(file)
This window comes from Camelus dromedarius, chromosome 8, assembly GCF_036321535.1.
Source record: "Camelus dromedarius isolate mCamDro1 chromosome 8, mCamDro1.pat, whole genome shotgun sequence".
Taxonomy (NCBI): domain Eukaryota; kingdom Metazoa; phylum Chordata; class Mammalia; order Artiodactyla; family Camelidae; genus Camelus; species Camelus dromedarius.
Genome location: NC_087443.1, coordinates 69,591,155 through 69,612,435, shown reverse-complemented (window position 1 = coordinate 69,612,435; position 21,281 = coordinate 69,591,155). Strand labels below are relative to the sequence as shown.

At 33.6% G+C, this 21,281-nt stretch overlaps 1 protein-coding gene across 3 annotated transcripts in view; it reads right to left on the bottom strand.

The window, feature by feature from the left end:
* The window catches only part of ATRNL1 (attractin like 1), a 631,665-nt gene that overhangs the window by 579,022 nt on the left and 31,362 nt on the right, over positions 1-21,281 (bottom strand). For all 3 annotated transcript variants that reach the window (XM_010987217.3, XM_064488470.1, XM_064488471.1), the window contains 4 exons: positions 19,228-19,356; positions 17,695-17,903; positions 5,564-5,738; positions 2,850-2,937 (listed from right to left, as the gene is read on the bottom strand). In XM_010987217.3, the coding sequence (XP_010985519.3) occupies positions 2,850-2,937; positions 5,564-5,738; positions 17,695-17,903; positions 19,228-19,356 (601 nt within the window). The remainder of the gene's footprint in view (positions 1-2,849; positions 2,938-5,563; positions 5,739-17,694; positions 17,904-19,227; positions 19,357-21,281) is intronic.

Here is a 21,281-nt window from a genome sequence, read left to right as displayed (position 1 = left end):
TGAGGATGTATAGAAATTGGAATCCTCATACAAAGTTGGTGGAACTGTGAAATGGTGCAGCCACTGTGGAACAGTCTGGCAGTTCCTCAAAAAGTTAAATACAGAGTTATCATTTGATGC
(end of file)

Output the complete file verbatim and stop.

This window comes from Camelus dromedarius, chromosome 8, assembly GCF_036321535.1.
Source record: "Camelus dromedarius isolate mCamDro1 chromosome 8, mCamDro1.pat, whole genome shotgun sequence".
Taxonomy (NCBI): domain Eukaryota; kingdom Metazoa; phylum Chordata; class Mammalia; order Artiodactyla; family Camelidae; genus Camelus; species Camelus dromedarius.
Genome location: NC_087443.1, coordinates 69,591,155 through 69,612,435, shown reverse-complemented (window position 1 = coordinate 69,612,435; position 21,281 = coordinate 69,591,155). Strand labels below are relative to the sequence as shown.

At 33.6% G+C, this 21,281-nt stretch overlaps 1 protein-coding gene across 3 annotated transcripts in view; it reads right to left on the bottom strand.

The window, feature by feature from the left end:
* The window catches only part of ATRNL1 (attractin like 1), a 631,665-nt gene that overhangs the window by 579,022 nt on the left and 31,362 nt on the right, over positions 1-21,281 (bottom strand). For all 3 annotated transcript variants that reach the window (XM_010987217.3, XM_064488470.1, XM_064488471.1), the window contains 4 exons: positions 19,228-19,356; positions 17,695-17,903; positions 5,564-5,738; positions 2,850-2,937 (listed from right to left, as the gene is read on the bottom strand). In XM_010987217.3, the coding sequence (XP_010985519.3) occupies positions 2,850-2,937; positions 5,564-5,738; positions 17,695-17,903; positions 19,228-19,356 (601 nt within the window). The remainder of the gene's footprint in view (positions 1-2,849; positions 2,938-5,563; positions 5,739-17,694; positions 17,904-19,227; positions 19,357-21,281) is intronic.

Here is a 21,281-nt window from a genome sequence, read left to right as displayed (position 1 = left end):
TGAGGATGTATAGAAATTGGAATCCTCATACAAAGTTGGTGGAACTGTGAAATGGTGCAGCCACTGTGGAACAGTCTGGCAGTTCCTCAAAAAGTTAAATACAGAGTTATCATTTGATGC